How reliable are GM brand cars?- Pawlik Automotive Repair, Vancouver BC

How reliable are GM brand cars?

Mark: Hi, it’s Mark from Top Local; we’re here with Bernie Pawlik of Pawlik Automotive in Vancouver, Vancouver’s best auto service experience and we’re going to talk about GM brand cars; their reliability. How’re you doing Bernie?

Bernie: I’m doing very well.

Mark: So GM has a lot of brands of cars and trucks and some of them are similar, they’ve cut some of that extra stuff out there but is there any one that’s better than the other?

Bernie: Well I would say not, I mean GM vehicles, so we’re going to talk just about cars in this, in this particular hangout. But I mean yeah there’s a lot of similarities among GM brands of vehicles, they share engines between say Chevrolet and while it used to be Pontiac and Buick and Chevrolet would often share the same engine and Oldsmobile as well and Oldsmobile and Cadillac would share some, some different engines. Cadillac is a little bit, Cadillac is unique, they have a lot of engines that you don’t see in Chevys but sometimes over the years they’ve blended things together. Is one brand better than the other? Not, not really, they’re all built the same way, same factory, they kind of all compete against each other and in the marketplace but yes as you mentioned GM’s really cut things down, there used to be you know, there’s now Chevrolet still there but and Buick is still there but Pontiac’s gone which they’re kind of more sporty line of cars and Oldsmobile which is a sort of lower end luxury car, those, those have been gone for a while and then Saturn is I don’t know what, that was a kind of an interesting experiment for GM. Saturn was actually, their cars were unique to start off with but as time went by they started sharing things among, with different cars on the platform but, you know Saturn had a, speaking of Saturn it had a very bad reputation for a long time but my personal experience of them is that they actually weren’t bad cars but they had a few quirks and issues but you know there’s still some Saturn’s that are you know, 15 years, 20 years old that are running around that are still good cars.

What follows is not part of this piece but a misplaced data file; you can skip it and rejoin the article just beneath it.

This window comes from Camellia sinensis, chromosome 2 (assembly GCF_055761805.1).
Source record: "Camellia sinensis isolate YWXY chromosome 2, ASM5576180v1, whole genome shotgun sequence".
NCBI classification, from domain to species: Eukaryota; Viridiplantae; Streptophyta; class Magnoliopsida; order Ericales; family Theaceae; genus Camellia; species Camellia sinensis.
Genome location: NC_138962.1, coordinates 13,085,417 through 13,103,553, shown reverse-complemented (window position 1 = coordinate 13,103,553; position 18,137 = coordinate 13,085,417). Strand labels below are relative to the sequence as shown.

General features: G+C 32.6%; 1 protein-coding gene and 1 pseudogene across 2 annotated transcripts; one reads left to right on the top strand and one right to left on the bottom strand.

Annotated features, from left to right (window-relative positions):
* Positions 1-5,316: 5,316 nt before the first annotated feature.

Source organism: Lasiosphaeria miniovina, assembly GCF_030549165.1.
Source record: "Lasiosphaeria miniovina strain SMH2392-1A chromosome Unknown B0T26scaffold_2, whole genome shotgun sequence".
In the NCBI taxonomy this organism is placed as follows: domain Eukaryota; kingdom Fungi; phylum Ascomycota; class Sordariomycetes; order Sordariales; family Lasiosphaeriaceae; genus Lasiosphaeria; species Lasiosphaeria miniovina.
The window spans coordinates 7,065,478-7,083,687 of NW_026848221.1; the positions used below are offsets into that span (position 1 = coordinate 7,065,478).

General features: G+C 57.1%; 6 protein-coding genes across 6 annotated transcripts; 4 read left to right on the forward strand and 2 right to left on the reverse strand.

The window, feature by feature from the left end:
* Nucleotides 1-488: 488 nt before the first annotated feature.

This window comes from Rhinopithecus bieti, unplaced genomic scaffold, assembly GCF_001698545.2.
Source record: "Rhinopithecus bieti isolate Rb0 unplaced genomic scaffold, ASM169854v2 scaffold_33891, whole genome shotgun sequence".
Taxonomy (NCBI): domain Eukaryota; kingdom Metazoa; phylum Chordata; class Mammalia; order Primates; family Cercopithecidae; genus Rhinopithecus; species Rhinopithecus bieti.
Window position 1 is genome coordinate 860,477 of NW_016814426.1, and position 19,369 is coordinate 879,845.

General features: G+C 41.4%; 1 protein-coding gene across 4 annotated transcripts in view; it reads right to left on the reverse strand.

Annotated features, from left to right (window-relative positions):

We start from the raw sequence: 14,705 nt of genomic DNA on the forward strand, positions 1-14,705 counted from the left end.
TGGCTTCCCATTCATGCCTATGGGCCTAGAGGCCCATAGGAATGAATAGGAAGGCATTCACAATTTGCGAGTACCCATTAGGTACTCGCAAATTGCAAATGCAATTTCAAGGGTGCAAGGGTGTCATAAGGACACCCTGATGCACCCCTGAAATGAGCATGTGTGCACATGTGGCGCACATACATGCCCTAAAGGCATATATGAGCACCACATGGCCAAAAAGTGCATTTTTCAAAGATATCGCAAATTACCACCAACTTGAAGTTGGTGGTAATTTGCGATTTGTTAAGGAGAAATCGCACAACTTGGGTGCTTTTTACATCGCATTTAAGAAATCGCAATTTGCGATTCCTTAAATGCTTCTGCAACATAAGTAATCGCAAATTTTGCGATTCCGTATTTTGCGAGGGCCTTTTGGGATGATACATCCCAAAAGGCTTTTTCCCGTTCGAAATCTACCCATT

Mark: So for GM how reliable, would you rate them overall?

Bernie: I’d say, I consider them fair, I mean they are, they’re better than they used to be these days like over the last ten or more years they’re a lot better and I think about some of their, some of their lower end cars like the Chevy Cavalier, it used to be a piece of junk, I mean they don’t make the Cavalier any more but you know, as that line evolved they started getting better and some of the reliability problems like blown head gaskets just didn’t happen anymore. What you’re finished with is a cheap car that has, use the word finish, has a crappy finish but the reliability of the car was pretty good. I think overall that they’re pretty good, there again I always compare it with the Japanese, the Toyota and Honda, they’re not as reliable but they’re often much lower price point so you have to spend a few dollar on repair, you’re probably still further ahead buying a Japanese car; but yeah, I’d say nothing specifically jumps out at me about a list of everything about GM engines is bad, they’re generally overall pretty good product.